1. Having a passion for service management and for a particular process is good start;
2. Being service-minded, customer-focused, and goal-oriented, are good qualities to have;
3. Being able to see the bigger picture, or being a generalist, is also preferable;
4. Being trustworthy, reliable, humble and dependable is important;
5. Being a team players who, at the same time, can lead and steer the organization towards agreed results through process-related contributions, is crucial;
6. Having qualities including being invested, proactive, resourceful, accurate and creative play your advantage;
7. And, as always, being a good communicator and a role model is key
Examples of desirable process owner specific character traits are:
1. Being able to analyze as-is (people-process-technology) situations based on performing process data and information analysis;
2. Being able to use as-is process analysis results to design and incrementally build an improved and well-rounded to-be process environment;
3. Being detail-oriented when designing, implementing, reviewing and improving process components is a must for credibility reasons;
4. Being open for constructive feedback along the way is critical as the perfect answer to process improvement challenges does not exist;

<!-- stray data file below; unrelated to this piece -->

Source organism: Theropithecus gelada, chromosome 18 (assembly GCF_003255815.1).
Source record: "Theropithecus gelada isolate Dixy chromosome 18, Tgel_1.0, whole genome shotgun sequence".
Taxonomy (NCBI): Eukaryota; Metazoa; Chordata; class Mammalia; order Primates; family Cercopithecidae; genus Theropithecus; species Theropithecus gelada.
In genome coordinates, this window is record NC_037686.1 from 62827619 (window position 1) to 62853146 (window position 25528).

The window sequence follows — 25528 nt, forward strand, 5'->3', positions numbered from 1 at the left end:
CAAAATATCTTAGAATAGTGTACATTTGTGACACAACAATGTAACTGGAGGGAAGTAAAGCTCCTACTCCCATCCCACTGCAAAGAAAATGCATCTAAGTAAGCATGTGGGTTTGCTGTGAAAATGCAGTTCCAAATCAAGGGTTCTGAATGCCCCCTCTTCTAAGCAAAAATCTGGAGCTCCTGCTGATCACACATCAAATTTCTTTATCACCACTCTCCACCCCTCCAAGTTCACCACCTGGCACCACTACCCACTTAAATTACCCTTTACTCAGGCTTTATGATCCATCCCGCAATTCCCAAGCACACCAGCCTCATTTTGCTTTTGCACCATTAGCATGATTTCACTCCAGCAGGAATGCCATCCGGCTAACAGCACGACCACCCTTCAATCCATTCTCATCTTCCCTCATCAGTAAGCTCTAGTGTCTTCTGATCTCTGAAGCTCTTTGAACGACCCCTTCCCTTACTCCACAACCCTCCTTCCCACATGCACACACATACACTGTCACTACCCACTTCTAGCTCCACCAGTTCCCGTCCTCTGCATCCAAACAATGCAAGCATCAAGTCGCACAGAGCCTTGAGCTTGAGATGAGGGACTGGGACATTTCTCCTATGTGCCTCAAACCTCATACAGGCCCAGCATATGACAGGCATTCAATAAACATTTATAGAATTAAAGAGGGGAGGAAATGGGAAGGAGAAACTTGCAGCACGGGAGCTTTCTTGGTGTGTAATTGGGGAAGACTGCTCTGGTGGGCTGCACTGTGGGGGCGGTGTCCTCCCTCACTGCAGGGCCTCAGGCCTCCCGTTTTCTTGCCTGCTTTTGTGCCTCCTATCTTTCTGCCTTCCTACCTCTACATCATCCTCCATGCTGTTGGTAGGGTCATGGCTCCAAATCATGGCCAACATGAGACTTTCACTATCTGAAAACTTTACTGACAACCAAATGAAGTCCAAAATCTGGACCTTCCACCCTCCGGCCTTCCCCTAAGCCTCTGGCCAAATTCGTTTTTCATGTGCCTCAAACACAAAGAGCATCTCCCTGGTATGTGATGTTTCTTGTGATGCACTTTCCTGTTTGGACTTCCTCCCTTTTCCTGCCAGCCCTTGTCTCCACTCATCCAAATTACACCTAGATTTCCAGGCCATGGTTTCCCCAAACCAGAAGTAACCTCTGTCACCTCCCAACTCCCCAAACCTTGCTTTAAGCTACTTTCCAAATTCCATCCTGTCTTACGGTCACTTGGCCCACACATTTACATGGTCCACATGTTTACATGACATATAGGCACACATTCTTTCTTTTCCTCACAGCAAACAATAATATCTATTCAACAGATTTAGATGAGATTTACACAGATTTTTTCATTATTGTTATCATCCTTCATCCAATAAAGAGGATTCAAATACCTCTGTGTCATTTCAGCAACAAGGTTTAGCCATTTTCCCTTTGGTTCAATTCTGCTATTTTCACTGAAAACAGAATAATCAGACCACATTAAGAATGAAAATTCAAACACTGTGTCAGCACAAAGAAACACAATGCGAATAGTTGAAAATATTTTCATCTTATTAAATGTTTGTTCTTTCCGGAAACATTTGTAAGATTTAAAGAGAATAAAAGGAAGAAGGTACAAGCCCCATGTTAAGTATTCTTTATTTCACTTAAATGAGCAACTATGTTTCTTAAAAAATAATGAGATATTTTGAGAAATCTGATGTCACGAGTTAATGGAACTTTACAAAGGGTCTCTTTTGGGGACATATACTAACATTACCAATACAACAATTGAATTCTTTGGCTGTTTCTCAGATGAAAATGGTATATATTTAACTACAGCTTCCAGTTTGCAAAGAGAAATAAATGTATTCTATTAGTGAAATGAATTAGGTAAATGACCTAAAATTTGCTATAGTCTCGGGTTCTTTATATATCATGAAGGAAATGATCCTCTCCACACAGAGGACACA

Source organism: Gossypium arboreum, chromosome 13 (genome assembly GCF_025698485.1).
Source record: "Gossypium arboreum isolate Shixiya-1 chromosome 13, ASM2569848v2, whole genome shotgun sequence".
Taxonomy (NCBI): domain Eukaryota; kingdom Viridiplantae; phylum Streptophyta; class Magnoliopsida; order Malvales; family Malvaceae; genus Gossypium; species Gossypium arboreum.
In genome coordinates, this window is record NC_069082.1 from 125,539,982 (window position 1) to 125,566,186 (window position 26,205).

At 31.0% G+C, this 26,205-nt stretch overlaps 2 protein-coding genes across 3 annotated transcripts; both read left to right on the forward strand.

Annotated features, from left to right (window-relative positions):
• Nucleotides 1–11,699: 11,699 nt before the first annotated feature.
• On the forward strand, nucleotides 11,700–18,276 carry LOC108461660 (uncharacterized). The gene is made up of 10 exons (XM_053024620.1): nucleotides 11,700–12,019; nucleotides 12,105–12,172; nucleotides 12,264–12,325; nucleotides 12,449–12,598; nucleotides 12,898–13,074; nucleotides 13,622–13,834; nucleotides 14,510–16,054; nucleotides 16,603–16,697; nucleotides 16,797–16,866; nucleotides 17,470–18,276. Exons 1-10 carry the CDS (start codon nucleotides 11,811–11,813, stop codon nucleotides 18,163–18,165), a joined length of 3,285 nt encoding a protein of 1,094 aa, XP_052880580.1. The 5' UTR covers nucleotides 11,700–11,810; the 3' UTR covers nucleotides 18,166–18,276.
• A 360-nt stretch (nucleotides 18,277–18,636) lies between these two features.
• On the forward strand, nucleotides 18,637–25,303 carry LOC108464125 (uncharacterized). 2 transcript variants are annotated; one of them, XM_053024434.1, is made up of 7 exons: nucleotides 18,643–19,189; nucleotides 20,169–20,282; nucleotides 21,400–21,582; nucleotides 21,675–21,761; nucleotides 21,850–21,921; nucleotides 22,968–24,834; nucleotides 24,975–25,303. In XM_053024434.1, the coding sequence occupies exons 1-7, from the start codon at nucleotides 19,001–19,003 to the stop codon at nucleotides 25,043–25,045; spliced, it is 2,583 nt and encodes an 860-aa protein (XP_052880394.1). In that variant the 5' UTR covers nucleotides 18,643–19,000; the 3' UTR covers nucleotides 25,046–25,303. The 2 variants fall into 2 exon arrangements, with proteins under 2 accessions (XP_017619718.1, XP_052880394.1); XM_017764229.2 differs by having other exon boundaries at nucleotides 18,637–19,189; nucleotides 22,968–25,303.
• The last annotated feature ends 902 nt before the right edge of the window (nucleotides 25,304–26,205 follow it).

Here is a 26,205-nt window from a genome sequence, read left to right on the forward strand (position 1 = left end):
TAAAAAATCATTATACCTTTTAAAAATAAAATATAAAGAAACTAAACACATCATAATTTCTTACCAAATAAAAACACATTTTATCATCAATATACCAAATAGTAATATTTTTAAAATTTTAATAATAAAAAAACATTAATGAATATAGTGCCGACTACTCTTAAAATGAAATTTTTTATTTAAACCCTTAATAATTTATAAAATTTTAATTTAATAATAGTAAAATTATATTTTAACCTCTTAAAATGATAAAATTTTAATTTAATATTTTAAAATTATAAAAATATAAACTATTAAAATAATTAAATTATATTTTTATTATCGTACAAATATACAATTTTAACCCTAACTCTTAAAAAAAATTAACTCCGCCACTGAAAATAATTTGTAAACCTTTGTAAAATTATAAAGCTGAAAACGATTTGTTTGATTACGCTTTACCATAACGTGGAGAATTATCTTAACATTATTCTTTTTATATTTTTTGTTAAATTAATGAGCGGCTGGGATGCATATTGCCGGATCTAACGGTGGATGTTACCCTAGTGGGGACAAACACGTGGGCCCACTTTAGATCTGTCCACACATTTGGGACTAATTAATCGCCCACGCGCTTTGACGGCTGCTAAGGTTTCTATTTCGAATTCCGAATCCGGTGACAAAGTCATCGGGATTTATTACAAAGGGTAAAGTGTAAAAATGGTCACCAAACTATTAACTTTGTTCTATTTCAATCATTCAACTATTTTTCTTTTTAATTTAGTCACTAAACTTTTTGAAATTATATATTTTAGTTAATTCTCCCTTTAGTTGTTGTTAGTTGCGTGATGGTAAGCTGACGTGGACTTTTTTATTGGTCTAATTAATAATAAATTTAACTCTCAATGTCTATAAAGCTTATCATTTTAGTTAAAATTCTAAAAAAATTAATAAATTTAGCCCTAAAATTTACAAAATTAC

5. Having the capability to act as a (process-improvement-culture) change agent with a can-do mentality and with didactical, marketing and sales skills
6. Having the ability to seek for and implement process automation that goes beyond the integrated out-of-the-box service management solution
Again, I am not pretending to be complete here. I encourage every reader of this blog to include in the comment section the character traits that you feel that should be added to these lists.
And to put things in perspective, please do not start looking for an individual who possesses all these traits. You may never find this person. Select those traits that are important to your organization and then start looking. And if a trait needs some grooming, put a training, education, coaching plan together and execute it.
I am going to finish this article with stating that every process owner is in essence a change agent; someone who contributes to changing the culture of an organization in such a way that it will be able to achieve the desired results. According to Roger Connors and Tom Smith, the authors of the bestseller “Change the Culture, Change the Game”, a change agent is someone who is able to do the following with best practices:
1. Make them real
2. Makes them applicable to your audience
3. Makes them simple and repeatable
4. Makes them convincing
5. Makes them a dialog
How about searching for or developing these talents of your process owner (to-be)? Talent and service management can be a perfect pair. A process owner who, during a job interview, can pull examples from past experience making best practices real, applicable, simple and repeatable, convincing and making them a dialog, might have a heads-up over other candidates. I encourage you to incorporate these questions in your next job interview…